In a win for people with disabilities and older adults worldwide, the European Union (EU) has passed the European Accessibility Act (EAA) Law, requiring businesses to comply with the European Accessibility Act by the year 2025. This law will ensure that newly marketed products and services in the EU deemed necessary for people with disabilities adhere to specific accessibility standards.
While 2025 may feel a long way off, companies and manufacturers of products in the EU need to begin to plan, develop, and test their products in anticipation of meeting these requirements. Companies outside the EU are also subject to the mandate—their products must conform to those same accessibility guidelines and standards if they hope to trade easily within the EU.
Conducting user experience (UX) research enables manufacturers to both evaluate accessibility issues in existing products and identify necessary developments for future iterations as the EAA law comes into effect. This might involve conducting an accessibility audit to identify and provide potential solutions for accessibility issues early on, or alternatively, using a more in-depth method like a diary study with populations with disabilities to see how they experience a product and what struggles they face during use.
What products and services are affected by the European Accessibility Act Law?
This law concerns the following everyday product and services:
- TV equipment related to digital television services
- Telephony services and related equipment
- Computers and operating systems
- ATMs, ticketing and check-in machines
- Access to audio-visual media services
- Services related to air, bus, rale and waterborne passenger transport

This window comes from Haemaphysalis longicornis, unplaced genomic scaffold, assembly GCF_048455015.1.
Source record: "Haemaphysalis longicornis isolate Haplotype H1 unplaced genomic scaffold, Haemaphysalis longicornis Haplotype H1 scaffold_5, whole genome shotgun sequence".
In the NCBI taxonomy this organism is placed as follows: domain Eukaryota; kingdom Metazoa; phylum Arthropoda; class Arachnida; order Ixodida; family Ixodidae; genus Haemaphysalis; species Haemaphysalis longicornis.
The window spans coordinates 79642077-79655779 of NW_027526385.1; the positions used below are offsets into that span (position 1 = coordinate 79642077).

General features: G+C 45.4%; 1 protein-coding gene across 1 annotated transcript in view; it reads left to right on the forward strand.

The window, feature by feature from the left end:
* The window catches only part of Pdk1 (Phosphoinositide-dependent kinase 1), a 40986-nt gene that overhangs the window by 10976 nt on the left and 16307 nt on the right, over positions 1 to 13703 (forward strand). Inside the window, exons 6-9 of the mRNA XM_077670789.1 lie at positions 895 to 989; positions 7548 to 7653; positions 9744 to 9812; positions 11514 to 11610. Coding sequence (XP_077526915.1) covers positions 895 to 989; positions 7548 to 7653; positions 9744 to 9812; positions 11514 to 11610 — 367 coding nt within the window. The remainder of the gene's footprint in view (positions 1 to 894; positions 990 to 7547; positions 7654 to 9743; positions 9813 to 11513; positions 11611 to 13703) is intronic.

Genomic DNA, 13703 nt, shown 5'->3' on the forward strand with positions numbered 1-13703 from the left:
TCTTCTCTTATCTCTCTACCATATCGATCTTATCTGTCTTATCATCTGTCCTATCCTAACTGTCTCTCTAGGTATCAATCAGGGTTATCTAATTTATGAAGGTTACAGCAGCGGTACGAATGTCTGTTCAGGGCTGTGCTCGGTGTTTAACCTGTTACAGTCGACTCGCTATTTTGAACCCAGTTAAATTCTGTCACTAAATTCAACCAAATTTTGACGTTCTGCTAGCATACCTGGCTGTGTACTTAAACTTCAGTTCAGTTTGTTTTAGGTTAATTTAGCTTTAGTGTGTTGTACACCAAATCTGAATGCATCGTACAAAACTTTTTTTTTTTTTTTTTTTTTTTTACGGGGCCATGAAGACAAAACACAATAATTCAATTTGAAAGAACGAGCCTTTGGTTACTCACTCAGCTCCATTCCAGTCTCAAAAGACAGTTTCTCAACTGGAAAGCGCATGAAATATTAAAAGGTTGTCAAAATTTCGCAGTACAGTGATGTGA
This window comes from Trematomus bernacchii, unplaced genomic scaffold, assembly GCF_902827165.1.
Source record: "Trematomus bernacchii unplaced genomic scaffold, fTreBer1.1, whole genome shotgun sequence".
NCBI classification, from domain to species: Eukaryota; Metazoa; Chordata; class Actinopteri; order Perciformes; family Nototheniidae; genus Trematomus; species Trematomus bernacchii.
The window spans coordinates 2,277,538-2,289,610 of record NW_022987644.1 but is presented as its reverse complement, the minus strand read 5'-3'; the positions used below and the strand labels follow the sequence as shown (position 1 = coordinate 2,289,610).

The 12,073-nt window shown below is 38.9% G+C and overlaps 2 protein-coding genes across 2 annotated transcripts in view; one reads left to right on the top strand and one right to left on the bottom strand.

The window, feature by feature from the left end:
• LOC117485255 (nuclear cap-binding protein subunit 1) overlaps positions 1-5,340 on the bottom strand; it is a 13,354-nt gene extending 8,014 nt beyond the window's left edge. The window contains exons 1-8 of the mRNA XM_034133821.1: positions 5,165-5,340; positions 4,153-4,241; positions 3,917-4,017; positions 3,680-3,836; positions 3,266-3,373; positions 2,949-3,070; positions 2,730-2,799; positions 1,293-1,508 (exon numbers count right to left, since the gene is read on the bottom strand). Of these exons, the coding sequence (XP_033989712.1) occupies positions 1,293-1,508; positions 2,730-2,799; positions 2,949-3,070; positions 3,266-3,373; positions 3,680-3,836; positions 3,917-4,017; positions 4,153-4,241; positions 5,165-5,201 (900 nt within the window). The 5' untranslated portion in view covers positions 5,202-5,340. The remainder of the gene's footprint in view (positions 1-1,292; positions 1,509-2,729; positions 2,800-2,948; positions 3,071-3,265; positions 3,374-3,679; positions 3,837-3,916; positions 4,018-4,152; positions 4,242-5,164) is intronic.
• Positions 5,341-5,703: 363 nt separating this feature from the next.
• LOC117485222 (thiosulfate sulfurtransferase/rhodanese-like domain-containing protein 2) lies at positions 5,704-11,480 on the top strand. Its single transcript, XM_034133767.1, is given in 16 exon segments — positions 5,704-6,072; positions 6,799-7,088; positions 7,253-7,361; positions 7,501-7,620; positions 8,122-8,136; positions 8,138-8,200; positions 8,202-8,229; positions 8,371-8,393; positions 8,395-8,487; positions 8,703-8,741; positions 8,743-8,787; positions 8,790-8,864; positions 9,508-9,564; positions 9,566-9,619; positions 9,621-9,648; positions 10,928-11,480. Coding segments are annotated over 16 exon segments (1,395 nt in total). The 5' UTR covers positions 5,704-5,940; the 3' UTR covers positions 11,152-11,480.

- Banking services
Why accessibility is essential for your product or service
In Europe alone, at least 87 million people have a disability, and according to the World Health Organization, the number is estimated to be 1.3 billion people worldwide. This excludes people with short-term and situational disabilities, e.g., impairment from medical treatment, hand injuries, etc.; therefore, the percentage of people experiencing disability at any given time is measurably higher.
There are two driving forces encouraging European companies and manufacturers to improve accessibility of their products and services:
Regulations for Accessibility
- Trading: Due to the EAA Law, following accessibility guidelines in product design will make cross-border trading of that product in the EU more accessible.
- Avoiding fines: Outside of the new EU laws,
Benefits of accessible design:
Creating accessible products and services has many other benefits, including:
- Driving innovation: Customers will benefit from broader, more socially inclusive products designed for elderly populations or people with disabilities in mind.
- Increasing customer base: Your products and services will be valuable and useable for all users, regardless of their disability. In turn, this can increase market reach, revenue and retention rates.
- Improving customer experience: Accessibility attracts more customers and helps create a stronger emotional bond between users and the brand.
- Normalise accessible design: Normalising accessible products and services will save and increase a company’s revenue in the long run, especially if embedded from the start and throughout the design process.
Developing accessible products requires UX research
Well-informed product design champions accessibility and ensures that the product or service accessible to all users, including populations with disabilities and elderly people. But truly accessibly design can’t be easily achieved without listening to those users and gaining their feedback. Conducting UX research with these populations throughout the stages of product design is crucial to evaluating its success in reaching and meeting the needs of those audiences. To discover how good UX Research can help put you on the accessibility map, read our blog today.
At Bold Insight, our UX research informs design strategies and decisions made at every step of the way. Our service offerings range from global, mixed-method studies to accessibility-focused UX reviews that focus on how well digital health interfaces align with accessibility best practices, taking the WCAG and EAA recommendations into account. Contact us today if you’re interested in us running a research session or want to learn more.